Do methylphenidates and amphetamines have the same mechanism of action?

Methylphenidates and amphetamines are both stimulants and are often used interchangeably to treat ADHD, but they have distinct mechanisms of action. Because they affect dopamine and norepinephrine differently, patients may respond differently to each.4

Is a methylphenidate or an amphetamine right for my patient?

Deciding whether to prescribe a methylphenidate like Quillivant XR or QuilliChew ER, or an amphetamine like DYANAVEL XR, depends largely on the individual needs of the patient, prior patient response or lack of response to methylphenidate or amphetamine, patient preference for liquid vs tablet formulation, and any other conditions the patient may have.

Prior to treatment with Quillivant XR, QuilliChew ER, or DYANAVEL XR, patients should be assessed for the presence of cardiac disease and risk of abuse. During treatment, careful prescription records should be maintained and patients should be informed about abuse and monitored for signs of abuse and overdose. The need for continued stimulant medication use should be periodically reevaluated and if necessary, dosage reduced or treatment discontinued.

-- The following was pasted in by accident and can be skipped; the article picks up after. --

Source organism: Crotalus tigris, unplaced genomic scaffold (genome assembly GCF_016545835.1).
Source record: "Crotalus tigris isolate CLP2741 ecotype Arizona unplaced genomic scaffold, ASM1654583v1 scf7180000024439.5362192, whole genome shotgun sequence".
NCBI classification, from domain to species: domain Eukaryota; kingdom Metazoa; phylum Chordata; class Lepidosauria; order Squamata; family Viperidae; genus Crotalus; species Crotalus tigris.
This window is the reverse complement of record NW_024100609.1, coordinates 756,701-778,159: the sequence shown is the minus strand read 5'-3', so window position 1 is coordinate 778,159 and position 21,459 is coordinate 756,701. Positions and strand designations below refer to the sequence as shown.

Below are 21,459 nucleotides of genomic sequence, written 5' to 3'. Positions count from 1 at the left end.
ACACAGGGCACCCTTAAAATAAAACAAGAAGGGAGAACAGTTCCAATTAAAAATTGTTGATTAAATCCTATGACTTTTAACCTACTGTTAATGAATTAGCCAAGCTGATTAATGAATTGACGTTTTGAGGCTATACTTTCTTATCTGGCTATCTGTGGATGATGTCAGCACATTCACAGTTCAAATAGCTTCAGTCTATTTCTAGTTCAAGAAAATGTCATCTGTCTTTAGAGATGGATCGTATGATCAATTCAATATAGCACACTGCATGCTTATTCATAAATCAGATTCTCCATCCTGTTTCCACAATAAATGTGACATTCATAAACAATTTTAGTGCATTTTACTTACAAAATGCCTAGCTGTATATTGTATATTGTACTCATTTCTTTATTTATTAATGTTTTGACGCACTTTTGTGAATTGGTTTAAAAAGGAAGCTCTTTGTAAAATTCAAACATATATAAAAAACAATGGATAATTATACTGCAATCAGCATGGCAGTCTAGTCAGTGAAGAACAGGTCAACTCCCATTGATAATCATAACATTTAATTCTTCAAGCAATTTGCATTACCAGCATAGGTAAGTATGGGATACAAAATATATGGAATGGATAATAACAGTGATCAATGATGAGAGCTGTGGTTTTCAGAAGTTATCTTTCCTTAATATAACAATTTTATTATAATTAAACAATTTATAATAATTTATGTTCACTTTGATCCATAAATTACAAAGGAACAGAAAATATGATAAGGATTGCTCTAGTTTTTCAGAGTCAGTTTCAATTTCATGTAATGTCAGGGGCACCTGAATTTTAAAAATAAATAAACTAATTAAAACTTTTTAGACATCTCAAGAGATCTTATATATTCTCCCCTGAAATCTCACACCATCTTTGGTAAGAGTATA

CNS, central nervous system; DSM-V, Diagnostic and Statistical Manual of Mental Disorders, Fifth Edition.

Tris Methylphenidate Treatments

Tris Amphetamine Treatment

Quillivant XR

Quillivant XR logo Tris ADHD Liquid Medicine Droplet Icon

Liquid methylphenidate

For your newly diagnosed patients with ADHD

QuilliChew ER

Quilichew ER logo Tris ADHD Chewable Tablet Icon

Chewable tablet methylphenidate

For your patients with ADHD who are looking for a chewable tablet

Dyanavel XR

Dyanavel XR logoTris ADHD Liquid Medicine Droplet Icon

Liquid amphetamine

For your patients with ADHD who are ready for an amphetamine

Important Safety Information